below)  is  a  regular  expression  and  matches  that


        2.  A circumflex  `^'  at  the  beginning  of  a  regular

           expression matches the null character at the beginning

           of a line.

        3.  A currency  symbol  `$'  at  the  end  of  a  regular

           expression  matches the null character at the end of a


        4.  A period `.' matches any  character  but  a  new-line


        5.  A regular expression  followed  by  an  asterisk  `*'

           matches  any number of adjacent occurrences (including

           zero) of the regular expression it follows.

        6.  A string of characters enclosed in square brackets `[

           ]'  matches any character in the string but no others.

           If, however, the first character of the  string  is  a

           circumflex  `^'  the  regular  expression  matches any

           character but  new-line  and  the  characters  in  the


        7.  The concatenation of regular expressions is a regular

           expression  which  matches  the  concatenation  of the

           strings matched  by  the  components  of  the  regular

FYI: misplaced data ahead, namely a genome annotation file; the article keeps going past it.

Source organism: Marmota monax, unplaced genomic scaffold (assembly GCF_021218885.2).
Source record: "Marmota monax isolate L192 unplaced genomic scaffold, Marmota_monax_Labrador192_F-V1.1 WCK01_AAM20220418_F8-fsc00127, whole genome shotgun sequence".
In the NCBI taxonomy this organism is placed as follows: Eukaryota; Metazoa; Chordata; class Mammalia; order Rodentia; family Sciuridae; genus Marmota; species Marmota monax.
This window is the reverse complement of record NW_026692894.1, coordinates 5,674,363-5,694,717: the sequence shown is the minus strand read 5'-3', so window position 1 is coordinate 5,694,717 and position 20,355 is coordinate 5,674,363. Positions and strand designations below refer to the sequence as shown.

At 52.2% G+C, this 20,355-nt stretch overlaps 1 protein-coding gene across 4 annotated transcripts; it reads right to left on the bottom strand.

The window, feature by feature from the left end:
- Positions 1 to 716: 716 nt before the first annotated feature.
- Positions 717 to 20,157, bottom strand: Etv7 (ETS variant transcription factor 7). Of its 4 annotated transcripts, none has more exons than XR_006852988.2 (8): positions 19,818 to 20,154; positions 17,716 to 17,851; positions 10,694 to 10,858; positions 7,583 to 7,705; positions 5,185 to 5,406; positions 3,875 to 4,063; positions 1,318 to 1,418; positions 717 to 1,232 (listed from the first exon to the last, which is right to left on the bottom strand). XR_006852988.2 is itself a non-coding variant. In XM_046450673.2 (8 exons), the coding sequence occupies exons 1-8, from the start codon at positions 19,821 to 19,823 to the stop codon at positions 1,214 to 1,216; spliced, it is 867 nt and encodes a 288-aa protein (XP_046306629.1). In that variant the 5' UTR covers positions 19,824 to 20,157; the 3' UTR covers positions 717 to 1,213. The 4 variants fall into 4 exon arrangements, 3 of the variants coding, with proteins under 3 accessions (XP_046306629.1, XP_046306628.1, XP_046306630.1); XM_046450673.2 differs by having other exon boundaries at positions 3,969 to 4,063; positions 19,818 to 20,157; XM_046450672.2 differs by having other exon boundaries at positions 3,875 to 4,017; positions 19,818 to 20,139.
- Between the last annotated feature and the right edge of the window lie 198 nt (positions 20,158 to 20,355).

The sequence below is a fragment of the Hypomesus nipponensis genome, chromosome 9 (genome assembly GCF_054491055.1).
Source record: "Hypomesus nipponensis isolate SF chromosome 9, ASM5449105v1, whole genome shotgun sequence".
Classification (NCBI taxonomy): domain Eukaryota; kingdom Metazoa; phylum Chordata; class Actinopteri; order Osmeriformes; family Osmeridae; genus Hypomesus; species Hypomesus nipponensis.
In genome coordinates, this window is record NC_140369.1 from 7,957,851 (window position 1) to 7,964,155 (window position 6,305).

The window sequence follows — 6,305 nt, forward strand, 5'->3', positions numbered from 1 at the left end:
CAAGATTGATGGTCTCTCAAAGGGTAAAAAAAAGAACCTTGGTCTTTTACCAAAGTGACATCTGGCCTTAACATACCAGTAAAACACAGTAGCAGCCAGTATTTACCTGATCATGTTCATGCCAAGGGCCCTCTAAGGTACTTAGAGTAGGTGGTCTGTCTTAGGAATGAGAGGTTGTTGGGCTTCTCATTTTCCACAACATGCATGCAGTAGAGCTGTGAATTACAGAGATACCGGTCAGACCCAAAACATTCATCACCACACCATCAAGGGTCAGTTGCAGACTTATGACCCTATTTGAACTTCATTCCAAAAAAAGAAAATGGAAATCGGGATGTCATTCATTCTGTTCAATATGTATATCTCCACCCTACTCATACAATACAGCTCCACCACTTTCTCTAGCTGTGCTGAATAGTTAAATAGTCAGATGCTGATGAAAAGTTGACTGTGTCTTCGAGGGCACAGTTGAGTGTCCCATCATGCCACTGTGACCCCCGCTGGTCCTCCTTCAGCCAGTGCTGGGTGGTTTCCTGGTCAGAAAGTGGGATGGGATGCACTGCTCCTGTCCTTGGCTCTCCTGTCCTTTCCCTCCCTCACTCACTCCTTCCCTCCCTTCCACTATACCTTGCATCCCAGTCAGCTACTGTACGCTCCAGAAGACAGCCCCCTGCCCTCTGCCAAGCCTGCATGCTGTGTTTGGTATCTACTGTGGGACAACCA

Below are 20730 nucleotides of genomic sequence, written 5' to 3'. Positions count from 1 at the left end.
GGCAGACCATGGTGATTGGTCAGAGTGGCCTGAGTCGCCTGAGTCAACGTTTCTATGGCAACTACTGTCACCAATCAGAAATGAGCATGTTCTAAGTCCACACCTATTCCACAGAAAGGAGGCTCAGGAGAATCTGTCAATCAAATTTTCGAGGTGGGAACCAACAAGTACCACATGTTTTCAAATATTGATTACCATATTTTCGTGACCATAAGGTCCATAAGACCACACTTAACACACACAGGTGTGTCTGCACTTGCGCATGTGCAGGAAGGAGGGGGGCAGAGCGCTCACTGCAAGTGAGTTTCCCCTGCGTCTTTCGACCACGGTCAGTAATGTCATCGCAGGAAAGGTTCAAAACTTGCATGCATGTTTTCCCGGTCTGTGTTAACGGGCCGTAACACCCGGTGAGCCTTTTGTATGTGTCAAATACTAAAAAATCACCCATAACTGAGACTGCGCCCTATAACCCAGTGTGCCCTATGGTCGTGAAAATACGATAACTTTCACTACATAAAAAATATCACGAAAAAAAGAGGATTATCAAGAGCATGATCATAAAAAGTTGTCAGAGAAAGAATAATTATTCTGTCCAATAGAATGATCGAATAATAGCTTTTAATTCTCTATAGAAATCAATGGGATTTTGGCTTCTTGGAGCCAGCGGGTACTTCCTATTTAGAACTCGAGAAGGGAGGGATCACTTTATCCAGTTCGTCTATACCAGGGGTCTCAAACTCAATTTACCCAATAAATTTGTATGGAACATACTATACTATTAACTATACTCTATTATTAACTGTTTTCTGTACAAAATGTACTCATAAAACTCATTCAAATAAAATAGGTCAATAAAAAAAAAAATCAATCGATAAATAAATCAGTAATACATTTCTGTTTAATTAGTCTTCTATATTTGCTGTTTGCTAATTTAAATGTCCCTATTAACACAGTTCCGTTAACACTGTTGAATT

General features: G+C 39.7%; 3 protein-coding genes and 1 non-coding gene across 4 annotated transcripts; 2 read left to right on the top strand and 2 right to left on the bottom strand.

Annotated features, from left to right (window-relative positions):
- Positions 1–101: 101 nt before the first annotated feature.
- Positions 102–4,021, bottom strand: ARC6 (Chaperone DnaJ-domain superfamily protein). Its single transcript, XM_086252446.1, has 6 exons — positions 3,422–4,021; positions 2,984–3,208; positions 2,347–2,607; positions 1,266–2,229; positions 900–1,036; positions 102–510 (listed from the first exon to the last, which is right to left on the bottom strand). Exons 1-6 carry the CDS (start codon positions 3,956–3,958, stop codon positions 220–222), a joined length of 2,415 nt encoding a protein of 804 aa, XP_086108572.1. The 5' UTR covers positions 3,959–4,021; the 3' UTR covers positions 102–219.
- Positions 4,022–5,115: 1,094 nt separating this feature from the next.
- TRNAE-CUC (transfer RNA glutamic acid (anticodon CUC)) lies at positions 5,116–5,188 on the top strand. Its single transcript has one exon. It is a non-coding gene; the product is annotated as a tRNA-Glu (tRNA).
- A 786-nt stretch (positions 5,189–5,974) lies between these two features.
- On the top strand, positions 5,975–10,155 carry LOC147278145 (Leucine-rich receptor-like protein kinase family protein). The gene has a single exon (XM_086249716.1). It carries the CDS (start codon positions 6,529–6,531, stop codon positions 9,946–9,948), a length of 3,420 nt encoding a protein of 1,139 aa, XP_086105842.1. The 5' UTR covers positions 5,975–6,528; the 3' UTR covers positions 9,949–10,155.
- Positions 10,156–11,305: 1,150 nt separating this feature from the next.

8.  The  null  regular  expression  standing   alone   is

           equivalent to the last regular expression encountered.

     Regular expressions are used in addresses to  specify  lines

     and  in  one command (see s below) to specify a portion of a

     line which is to be replaced.

     If it is desired  to  use  one  of  the  regular  expression

     metacharacters  as an ordinary character, that character may

     be preceded by `\'.  This  also  applies  to  the  character

     bounding  the  regular  expression  (often  `/')  and to `\'


     Addresses  are  constructed  as  follows.    To   understand

     addressing  in  ed  it is necessary to know that at any time

     there is a current line.  Generally  speaking,  the  current

     line  is  the  last line affected by a command; however, the